Musing about the future is fun, at least on Champagne-flute-half-full days. New Year’s Eve is prime time for promise, but autumn’s always the first runner-up. Last fall, NYC’s emerging proliferation of dedicated martini menus was in full view. The speakeasy-style bar boom that eventually followed was coming into focus. And, beyond the five boroughs, cultured meat seemed to usurp zero-ABV cocktails as the perennial simmering zeitgeist, the latter finally settling into entry-level ubiquity.
Now, I wouldn’t sign a contract based on the best-calibrated Magic 8 Ball’s advice (again), and many predictions are just hopes and dreams in disguise. But, unlike so many secret birthday candle wishes, restaurant and bar fantasies must be spoken for a chance to one day trend. These are a few, for me, and you, for hospitality in the home stretch of 2022.
A return to NYC’s no-reservation days
Whether you remember back when it seemed like nobody took reservations, or you’re young, things were less and more vexing then. Sure, you’d be quoted two-hour wait times with a straight face, but the appearance of egalitarianism (somebody was getting those tables right away), kept spirits high while we waited for space over aperitifs nearby. Plus, those were precious moments to live/laugh/love, and/or look at whatever our iPhones looked like then; time that we maybe wouldn’t have otherwise scheduled without the force of necessity. Now, not only do a notably high number of new sit-down restaurants require reservations, many ask for a credit card number in advance, and some even require a deposit. A resurgence of pop-in spots would restore the balance a bit.
Fee-based booking services are unsubscribed
Listen, I want everyone to make all the money. I celebrate ingenuity, entrepreneurship and even the occasional craven cash grab. I am probably Shark Tank’s number one fan. But reservation subscription services, where you pay a fee to sort of skip the line (and get other purported perks and NFTs) at so-called hot spots don’t sit right with me and seem kind of goofy. Especially with the knowledge that some participating venues actually have availability as wide as the sky.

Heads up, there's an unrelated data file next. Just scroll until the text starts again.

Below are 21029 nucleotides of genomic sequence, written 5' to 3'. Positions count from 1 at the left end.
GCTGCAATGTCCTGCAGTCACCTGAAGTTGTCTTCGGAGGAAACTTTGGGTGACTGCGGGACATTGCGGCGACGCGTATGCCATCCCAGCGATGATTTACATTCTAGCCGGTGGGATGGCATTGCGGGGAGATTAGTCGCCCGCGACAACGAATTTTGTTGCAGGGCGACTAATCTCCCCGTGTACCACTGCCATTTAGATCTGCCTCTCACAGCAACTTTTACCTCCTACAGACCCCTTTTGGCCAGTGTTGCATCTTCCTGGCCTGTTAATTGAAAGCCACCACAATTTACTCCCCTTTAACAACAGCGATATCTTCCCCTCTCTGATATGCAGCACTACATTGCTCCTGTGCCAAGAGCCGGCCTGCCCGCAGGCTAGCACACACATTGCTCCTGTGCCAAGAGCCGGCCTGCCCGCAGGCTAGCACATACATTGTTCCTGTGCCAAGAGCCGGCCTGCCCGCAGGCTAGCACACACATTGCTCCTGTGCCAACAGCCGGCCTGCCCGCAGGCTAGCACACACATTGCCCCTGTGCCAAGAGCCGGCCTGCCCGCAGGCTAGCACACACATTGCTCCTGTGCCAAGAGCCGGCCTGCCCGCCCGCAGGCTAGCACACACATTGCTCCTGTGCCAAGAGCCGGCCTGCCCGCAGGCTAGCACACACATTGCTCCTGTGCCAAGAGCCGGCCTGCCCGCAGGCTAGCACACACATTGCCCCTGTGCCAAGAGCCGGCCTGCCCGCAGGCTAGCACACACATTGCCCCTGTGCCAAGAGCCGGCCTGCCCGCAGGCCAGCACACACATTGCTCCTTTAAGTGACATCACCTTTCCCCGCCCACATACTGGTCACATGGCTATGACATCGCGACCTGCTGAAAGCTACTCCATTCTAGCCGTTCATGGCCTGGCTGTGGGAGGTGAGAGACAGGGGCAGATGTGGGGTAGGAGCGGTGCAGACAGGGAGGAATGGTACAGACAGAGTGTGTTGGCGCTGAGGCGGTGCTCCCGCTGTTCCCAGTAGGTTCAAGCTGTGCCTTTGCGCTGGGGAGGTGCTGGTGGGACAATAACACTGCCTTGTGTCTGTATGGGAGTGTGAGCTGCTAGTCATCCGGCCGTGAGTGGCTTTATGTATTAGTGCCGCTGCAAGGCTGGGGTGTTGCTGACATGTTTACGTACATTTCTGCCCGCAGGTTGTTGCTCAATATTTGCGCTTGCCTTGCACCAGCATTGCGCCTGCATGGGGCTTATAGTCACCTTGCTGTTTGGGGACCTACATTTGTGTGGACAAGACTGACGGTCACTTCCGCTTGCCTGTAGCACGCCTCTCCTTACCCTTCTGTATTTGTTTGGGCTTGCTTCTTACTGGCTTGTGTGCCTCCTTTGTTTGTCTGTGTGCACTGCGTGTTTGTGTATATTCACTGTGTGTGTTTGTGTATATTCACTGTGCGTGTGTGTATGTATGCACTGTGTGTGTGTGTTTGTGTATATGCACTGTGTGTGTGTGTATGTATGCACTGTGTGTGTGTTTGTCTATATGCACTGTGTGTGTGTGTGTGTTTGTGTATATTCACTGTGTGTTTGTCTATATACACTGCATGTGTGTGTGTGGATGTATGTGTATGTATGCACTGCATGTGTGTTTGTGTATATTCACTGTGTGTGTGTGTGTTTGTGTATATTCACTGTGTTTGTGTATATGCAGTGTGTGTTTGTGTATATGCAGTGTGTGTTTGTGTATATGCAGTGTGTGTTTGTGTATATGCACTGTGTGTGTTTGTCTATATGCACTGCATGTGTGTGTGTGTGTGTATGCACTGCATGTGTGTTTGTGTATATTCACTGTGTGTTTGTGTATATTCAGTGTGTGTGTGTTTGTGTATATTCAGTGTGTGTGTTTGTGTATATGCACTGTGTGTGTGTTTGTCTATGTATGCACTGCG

2023’s ‘Drink of Summer’ makes a splash
Maybe I finally earned silent agreement that frozen cocktails are, in general, NYC’s forever ‘Drink of Summer,’ but, (1.) that acknowledgment should have come with some kind of certificate, and (2.) I still want a temporal tipple to take the edge off those long, hot days and months. Perhaps someone is crafting one right now: A seasonal sip for the ages replete with heretofore unmingled ingredients, unlikely and copious garnishes or at least a strong argument for the calendar-based compartmentalization of something otherwise already pretty familiar. I look forward to receiving a press release about it by March.
Agreement on outdoor dining
Not on whether it’s outlived its usefulness, as those conversations will never conclude, but maybe we can streamline the semantics. Outdoor dining is outdoors, where the breeze can caress your cheek and you might just meet a new neighborhood couturier à la Cinderella. A dining annex is a more-or-less fully enclosed space separate from a restaurant’s formal interior, but not outdoors. An annex will often have climate control and, were you blindfolded and spun around three times before seating, the near-appearance of any other brick-and-mortar operation. Options, and the categories that make them clear, are fun and helpful, and I invite you to choose between indoor, patio/garden/backyard, outdoor, sidewalk and annex dining this fall.
Romantic restaurants embrace cliché
Any place can be romantic, but when’s the last time you held a single rose while a violinist glided through the dining room? I do not think I have ever had the pleasure, instead, having had to catch pulse-quickening thrills via “secret” spots, throwback cocktails and, like, a big thing of beef for two. This is not the candle-lit romance I was promised by 90s television shows, which also suggested that I’d know how to do a good date night French twist by now. Some clever operator need only to cover a place in red velvet, engage a tableside musician and start an account with the closest bodega florist to effect a flush. Gosh, and just imagine if said spot also didn’t take reservations, but rather you could whirl in on a whim, or embrace the impromptu intimacy created by the table-wait fates? Isn’t it romantic?
Time Out tip: Recapture “walk-in” exhilaration at The Good Fork Pub and Nabila’s, let what you already know about restaurant reservation subscriptions be the last you’ll ever learn about them, have a frozen drink before they’re banned on September 22, get pedantic about outdoor dining to win friends, and cozy up to Ye’s Apothecary, NYC’s best new date place, even absent the violins.
Ex-Brit turned Manhattan resident since 2008.